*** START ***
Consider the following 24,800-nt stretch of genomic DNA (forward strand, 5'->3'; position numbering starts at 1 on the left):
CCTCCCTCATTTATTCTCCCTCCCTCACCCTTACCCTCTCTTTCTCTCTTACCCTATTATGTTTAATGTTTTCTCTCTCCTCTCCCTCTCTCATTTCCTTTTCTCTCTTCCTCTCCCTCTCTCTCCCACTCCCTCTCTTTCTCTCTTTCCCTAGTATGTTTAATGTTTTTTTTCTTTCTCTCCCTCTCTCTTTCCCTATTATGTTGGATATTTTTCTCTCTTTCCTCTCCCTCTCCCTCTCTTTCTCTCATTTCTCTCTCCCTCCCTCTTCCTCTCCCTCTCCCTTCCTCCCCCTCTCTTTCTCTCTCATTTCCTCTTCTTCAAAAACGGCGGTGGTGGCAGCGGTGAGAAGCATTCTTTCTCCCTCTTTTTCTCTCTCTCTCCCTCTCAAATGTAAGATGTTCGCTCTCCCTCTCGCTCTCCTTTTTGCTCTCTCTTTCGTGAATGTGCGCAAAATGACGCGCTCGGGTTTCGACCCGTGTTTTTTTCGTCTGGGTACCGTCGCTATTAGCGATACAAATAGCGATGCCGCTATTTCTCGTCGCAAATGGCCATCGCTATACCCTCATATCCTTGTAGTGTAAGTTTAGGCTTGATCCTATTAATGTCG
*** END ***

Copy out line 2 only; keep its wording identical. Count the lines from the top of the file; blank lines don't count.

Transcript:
CCTCCCTCATTTATTCTCCCTCCCTCACCCTTACCCTCTCTTTCTCTCTTACCCTATTATGTTTAATGTTTTCTCTCTCCTCTCCCTCTCTCATTTCCTTTTCTCTCTTCCTCTCCCTCTCTCTCCCACTCCCTCTCTTTCTCTCTTTCCCTAGTATGTTTAATGTTTTTTTTCTTTCTCTCCCTCTCTCTTTCCCTATTATGTTGGATATTTTTCTCTCTTTCCTCTCCCTCTCCCTCTCTTTCTCTCATTTCTCTCTCCCTCCCTCTTCCTCTCCCTCTCCCTTCCTCCCCCTCTCTTTCTCTCTCATTTCCTCTTCTTCAAAAACGGCGGTGGTGGCAGCGGTGAGAAGCATTCTTTCTCCCTCTTTTTCTCTCTCTCTCCCTCTCAAATGTAAGATGTTCGCTCTCCCTCTCGCTCTCCTTTTTGCTCTCTCTTTCGTGAATGTGCGCAAAATGACGCGCTCGGGTTTCGACCCGTGTTTTTTTCGTCTGGGTACCGTCGCTATTAGCGATACAAATAGCGATGCCGCTATTTCTCGTCGCAAATGGCCATCGCTATACCCTCATATCCTTGTAGTGTAAGTTTAGGCTTGATCCTATTAATGTCG